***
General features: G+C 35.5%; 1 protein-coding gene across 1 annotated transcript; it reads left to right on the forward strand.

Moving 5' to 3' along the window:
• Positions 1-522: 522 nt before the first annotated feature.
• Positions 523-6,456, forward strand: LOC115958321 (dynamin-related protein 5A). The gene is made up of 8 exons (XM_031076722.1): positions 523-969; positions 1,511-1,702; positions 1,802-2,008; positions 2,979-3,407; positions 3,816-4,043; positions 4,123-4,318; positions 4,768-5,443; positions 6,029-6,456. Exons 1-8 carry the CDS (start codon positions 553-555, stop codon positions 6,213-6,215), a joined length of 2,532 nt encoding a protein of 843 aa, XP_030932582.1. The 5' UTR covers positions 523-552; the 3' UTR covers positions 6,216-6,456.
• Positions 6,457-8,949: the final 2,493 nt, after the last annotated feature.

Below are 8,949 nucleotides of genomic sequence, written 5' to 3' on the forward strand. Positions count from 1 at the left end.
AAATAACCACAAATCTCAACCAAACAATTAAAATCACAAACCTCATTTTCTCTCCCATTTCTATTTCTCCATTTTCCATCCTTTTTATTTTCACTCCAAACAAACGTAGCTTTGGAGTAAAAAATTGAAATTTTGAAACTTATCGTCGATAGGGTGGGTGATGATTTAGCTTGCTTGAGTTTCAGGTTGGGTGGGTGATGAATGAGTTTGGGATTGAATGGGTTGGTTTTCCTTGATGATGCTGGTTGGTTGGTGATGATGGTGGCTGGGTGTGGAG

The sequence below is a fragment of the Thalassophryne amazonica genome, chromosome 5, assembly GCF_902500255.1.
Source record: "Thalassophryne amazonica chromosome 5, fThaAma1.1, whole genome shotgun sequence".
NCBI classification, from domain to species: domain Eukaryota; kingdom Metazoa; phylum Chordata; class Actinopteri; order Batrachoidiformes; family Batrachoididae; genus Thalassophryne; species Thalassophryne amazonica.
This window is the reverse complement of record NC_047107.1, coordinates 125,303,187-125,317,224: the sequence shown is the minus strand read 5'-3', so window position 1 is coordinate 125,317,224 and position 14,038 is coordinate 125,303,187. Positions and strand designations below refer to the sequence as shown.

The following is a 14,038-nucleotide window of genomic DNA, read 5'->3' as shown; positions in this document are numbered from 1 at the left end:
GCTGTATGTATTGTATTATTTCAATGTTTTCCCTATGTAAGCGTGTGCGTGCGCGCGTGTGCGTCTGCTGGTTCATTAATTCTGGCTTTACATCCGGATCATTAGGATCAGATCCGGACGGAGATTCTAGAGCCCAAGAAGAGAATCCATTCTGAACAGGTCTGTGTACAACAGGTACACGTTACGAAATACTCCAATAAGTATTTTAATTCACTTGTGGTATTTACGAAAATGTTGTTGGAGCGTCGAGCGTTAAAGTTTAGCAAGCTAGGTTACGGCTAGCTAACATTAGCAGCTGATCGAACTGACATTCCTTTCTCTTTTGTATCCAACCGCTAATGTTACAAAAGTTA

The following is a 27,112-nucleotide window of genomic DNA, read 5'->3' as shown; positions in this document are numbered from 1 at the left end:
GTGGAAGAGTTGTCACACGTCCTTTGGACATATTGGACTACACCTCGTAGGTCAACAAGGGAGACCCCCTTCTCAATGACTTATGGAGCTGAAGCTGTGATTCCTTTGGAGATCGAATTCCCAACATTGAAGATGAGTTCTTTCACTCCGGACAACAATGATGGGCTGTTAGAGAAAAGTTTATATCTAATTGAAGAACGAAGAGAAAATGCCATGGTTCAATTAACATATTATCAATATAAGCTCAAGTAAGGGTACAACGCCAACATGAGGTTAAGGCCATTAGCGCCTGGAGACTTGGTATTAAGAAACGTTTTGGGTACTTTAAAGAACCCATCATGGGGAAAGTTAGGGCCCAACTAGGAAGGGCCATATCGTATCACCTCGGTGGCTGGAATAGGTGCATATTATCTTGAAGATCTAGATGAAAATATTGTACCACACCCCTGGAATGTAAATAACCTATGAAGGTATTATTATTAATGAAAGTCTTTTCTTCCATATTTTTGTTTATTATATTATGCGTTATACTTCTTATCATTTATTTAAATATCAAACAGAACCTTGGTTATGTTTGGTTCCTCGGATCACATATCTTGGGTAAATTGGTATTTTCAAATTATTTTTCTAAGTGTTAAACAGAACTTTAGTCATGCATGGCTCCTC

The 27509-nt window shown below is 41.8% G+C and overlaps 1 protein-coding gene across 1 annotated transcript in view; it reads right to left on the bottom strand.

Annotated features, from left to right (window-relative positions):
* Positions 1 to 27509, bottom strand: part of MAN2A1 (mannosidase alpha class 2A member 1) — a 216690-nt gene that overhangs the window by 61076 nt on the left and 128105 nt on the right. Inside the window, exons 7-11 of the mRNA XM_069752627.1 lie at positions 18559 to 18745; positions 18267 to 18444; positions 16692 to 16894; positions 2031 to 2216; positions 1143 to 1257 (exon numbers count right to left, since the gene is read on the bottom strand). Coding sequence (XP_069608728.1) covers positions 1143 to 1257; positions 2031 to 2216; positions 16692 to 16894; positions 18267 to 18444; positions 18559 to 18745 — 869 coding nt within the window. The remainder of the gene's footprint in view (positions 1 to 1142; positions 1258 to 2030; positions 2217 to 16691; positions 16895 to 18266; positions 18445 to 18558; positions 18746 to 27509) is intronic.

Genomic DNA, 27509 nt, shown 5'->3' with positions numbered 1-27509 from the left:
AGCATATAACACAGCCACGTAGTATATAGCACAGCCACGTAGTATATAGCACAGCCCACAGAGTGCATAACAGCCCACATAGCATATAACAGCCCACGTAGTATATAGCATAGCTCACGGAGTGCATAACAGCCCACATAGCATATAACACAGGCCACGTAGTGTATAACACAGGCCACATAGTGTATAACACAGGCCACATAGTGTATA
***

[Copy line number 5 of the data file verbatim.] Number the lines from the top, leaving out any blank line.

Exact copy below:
• Positions 6,457-8,949: the final 2,493 nt, after the last annotated feature.